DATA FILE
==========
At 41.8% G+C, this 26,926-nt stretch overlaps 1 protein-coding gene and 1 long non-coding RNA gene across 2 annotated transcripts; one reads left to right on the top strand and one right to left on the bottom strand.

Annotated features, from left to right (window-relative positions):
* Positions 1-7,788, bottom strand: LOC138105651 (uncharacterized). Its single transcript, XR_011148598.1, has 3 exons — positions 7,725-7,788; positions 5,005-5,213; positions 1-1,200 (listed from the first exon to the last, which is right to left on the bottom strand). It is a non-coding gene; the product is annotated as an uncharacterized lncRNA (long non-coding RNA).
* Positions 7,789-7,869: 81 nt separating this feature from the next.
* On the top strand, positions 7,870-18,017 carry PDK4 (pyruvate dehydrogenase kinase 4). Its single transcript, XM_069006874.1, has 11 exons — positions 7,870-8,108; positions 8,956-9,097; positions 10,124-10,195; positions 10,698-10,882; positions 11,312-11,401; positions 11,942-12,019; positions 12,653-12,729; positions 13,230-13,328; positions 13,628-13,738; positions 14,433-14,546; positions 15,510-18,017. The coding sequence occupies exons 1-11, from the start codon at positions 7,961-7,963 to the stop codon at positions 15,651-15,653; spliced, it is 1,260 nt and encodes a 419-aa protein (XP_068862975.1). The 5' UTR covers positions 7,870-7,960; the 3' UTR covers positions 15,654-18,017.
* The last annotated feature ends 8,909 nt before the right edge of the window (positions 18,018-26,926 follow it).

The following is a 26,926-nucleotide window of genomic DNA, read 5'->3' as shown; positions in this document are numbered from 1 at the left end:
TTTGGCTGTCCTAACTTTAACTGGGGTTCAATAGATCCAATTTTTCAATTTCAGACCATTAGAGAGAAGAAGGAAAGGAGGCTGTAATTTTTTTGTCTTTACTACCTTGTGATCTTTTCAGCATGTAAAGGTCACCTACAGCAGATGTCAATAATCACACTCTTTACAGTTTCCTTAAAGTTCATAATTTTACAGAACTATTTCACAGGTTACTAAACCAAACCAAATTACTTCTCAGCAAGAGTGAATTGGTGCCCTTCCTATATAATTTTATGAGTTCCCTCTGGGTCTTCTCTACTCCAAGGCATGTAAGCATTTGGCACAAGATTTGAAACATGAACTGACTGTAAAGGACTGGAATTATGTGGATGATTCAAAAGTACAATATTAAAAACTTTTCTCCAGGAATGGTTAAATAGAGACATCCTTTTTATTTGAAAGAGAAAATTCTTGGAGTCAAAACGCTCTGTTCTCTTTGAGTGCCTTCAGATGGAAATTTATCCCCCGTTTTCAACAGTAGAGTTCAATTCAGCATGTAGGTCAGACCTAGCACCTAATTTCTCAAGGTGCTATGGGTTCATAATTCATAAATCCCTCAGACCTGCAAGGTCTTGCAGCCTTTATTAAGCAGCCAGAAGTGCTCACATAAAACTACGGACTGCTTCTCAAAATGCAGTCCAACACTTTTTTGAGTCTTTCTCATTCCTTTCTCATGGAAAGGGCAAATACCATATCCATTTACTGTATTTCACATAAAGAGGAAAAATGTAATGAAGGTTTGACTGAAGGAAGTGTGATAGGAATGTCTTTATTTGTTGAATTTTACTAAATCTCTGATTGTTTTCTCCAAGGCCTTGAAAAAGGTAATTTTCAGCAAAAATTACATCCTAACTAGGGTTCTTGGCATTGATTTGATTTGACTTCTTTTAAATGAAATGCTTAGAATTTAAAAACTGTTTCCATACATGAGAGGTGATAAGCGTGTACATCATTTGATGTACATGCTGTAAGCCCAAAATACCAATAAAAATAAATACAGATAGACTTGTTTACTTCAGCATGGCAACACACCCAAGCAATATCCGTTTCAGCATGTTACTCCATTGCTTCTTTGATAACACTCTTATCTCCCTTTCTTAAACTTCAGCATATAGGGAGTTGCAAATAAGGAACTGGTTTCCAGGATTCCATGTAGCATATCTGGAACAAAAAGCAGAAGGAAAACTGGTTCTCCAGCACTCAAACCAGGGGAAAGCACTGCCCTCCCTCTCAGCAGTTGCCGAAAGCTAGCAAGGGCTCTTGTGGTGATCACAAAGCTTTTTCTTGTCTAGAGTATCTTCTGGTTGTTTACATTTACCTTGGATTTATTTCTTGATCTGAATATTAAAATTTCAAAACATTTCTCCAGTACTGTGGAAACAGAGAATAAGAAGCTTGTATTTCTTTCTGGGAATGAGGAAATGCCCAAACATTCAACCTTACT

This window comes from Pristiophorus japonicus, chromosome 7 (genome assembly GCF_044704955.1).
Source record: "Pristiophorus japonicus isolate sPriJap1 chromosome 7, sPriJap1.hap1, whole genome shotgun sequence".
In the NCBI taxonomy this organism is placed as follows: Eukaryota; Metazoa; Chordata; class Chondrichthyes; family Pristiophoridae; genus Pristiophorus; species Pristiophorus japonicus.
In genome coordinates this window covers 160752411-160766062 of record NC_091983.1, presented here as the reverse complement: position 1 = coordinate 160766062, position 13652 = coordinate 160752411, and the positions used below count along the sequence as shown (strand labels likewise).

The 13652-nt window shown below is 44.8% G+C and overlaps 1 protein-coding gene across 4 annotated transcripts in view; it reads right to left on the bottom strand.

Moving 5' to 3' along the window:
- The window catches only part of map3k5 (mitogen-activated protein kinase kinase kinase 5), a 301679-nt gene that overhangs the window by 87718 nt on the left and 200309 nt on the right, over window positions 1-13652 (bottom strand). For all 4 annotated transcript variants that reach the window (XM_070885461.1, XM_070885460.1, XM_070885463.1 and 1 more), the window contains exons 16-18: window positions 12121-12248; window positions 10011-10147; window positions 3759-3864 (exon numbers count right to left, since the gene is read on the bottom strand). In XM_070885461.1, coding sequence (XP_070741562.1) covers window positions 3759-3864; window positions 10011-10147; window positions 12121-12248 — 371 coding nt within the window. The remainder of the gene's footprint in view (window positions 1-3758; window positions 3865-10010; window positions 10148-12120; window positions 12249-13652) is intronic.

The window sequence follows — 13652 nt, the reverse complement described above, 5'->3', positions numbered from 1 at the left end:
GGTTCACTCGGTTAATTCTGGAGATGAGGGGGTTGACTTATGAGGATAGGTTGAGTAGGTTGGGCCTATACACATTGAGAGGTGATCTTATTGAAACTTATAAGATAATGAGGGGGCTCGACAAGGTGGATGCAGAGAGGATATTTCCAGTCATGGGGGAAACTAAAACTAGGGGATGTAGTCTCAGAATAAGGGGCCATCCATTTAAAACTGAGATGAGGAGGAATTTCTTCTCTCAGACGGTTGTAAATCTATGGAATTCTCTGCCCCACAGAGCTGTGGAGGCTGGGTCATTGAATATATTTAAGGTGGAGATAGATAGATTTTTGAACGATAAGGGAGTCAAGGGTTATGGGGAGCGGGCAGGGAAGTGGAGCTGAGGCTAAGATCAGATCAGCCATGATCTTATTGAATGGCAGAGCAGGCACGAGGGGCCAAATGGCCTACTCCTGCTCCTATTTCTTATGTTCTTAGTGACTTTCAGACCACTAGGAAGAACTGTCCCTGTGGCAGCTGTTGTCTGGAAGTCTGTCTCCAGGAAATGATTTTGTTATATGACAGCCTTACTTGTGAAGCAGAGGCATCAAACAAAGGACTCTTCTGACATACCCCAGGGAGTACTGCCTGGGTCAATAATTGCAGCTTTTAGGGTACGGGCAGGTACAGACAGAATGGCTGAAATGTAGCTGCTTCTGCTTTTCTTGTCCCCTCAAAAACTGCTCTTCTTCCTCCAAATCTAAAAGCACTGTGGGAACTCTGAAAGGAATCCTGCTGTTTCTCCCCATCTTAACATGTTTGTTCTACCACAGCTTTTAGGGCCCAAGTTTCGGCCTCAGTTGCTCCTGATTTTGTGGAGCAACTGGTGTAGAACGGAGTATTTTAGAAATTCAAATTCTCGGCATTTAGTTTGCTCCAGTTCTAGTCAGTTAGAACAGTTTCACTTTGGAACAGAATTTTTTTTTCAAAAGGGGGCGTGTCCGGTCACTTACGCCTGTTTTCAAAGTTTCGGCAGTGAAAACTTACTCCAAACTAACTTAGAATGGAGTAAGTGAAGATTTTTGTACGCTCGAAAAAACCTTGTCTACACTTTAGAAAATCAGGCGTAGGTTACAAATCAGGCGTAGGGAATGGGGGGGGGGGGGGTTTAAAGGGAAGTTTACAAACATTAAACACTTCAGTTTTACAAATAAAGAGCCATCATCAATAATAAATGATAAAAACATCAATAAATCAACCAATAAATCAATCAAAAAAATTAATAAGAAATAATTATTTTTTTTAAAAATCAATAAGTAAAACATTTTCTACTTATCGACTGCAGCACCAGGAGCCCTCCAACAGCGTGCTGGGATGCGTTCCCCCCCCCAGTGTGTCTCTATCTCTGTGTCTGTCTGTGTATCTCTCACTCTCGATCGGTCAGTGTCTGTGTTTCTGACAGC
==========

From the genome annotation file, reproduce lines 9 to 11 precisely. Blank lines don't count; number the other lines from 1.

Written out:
This window comes from Pristiophorus japonicus, chromosome 7 (genome assembly GCF_044704955.1).
Source record: "Pristiophorus japonicus isolate sPriJap1 chromosome 7, sPriJap1.hap1, whole genome shotgun sequence".
In the NCBI taxonomy this organism is placed as follows: Eukaryota; Metazoa; Chordata; class Chondrichthyes; family Pristiophoridae; genus Pristiophorus; species Pristiophorus japonicus.